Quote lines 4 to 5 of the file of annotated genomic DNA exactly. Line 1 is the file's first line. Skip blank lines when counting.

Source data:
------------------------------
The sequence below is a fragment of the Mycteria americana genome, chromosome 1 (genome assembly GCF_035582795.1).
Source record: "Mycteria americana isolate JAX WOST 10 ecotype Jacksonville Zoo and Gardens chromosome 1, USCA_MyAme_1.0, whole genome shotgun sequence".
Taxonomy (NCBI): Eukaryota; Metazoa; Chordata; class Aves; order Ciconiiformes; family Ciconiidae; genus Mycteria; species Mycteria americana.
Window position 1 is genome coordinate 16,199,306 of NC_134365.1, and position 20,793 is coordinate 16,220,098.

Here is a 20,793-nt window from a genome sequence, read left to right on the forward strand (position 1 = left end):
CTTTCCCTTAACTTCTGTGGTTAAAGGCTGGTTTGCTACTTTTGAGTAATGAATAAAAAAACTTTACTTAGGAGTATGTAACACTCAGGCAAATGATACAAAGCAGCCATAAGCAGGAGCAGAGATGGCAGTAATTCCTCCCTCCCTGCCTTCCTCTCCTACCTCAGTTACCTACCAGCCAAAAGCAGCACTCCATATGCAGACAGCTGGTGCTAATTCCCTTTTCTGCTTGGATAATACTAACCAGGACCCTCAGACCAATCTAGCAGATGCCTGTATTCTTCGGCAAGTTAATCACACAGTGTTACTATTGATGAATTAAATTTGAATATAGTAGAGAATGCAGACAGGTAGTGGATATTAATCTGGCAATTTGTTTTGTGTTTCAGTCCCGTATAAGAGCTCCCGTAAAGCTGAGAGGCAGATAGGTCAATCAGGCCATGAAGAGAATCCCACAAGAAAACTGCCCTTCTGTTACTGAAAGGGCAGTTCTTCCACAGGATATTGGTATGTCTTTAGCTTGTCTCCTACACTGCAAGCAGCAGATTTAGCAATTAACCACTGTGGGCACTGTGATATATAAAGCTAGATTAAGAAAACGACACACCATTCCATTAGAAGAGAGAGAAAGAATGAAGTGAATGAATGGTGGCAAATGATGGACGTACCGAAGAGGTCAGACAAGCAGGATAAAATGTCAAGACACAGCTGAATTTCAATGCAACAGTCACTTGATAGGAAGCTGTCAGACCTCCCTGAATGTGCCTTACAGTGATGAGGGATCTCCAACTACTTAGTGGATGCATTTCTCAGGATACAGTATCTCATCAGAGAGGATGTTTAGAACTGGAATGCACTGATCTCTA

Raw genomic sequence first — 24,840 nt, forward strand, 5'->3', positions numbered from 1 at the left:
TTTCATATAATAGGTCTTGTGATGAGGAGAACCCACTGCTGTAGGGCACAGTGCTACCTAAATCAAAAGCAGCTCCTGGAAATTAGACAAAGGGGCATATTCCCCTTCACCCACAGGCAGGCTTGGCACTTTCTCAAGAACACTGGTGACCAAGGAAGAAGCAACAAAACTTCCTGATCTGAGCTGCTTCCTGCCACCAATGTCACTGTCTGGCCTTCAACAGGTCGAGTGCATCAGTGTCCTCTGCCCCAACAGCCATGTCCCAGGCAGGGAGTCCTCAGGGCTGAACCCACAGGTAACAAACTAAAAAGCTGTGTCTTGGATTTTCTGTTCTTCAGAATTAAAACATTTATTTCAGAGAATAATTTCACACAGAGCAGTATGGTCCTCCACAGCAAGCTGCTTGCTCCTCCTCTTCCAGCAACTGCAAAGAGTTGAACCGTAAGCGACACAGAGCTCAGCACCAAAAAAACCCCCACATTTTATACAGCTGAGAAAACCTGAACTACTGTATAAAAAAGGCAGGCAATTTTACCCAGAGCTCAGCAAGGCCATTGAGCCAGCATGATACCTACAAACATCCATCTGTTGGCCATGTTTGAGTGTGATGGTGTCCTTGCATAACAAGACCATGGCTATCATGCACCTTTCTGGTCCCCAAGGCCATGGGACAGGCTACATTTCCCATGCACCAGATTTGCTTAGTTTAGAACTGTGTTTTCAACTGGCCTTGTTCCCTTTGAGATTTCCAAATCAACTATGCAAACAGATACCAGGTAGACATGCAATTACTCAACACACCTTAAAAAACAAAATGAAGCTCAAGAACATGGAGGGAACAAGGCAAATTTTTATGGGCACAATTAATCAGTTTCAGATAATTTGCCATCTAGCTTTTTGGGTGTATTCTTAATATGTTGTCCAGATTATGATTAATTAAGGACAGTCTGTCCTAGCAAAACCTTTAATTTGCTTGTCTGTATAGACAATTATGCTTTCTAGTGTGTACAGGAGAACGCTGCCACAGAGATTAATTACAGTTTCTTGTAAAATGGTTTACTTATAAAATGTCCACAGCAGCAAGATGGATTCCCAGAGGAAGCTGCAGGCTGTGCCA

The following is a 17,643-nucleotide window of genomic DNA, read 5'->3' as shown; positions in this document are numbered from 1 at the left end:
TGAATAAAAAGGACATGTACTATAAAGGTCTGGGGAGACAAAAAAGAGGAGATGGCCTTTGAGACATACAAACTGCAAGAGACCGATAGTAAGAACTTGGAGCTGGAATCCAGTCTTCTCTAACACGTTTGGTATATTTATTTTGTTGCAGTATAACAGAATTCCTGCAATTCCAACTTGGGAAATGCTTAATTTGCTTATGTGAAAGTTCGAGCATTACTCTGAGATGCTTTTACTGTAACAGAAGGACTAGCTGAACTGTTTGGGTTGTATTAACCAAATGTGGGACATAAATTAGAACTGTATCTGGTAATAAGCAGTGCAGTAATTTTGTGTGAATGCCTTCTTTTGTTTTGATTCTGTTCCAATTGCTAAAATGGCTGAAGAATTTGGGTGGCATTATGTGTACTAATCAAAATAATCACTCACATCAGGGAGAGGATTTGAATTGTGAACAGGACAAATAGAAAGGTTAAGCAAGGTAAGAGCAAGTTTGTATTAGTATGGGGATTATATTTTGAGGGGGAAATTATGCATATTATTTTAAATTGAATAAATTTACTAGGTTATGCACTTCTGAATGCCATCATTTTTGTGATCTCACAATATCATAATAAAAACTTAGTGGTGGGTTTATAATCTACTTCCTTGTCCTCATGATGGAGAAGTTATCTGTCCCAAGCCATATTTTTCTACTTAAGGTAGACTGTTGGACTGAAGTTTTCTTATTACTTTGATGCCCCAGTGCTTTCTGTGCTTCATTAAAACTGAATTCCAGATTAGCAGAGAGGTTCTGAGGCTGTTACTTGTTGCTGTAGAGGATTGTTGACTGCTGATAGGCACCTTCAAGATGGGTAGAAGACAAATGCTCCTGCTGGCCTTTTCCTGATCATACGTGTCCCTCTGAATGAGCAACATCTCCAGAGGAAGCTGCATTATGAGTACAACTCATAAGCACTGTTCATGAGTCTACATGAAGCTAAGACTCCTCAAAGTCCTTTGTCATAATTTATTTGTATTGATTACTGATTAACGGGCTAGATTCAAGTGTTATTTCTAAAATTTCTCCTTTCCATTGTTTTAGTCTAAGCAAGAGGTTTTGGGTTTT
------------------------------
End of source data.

Window position 1 is genome coordinate 16,199,306 of NC_134365.1, and position 20,793 is coordinate 16,220,098.

Here is a 20,793-nt window from a genome sequence, read left to right on the forward strand (position 1 = left end):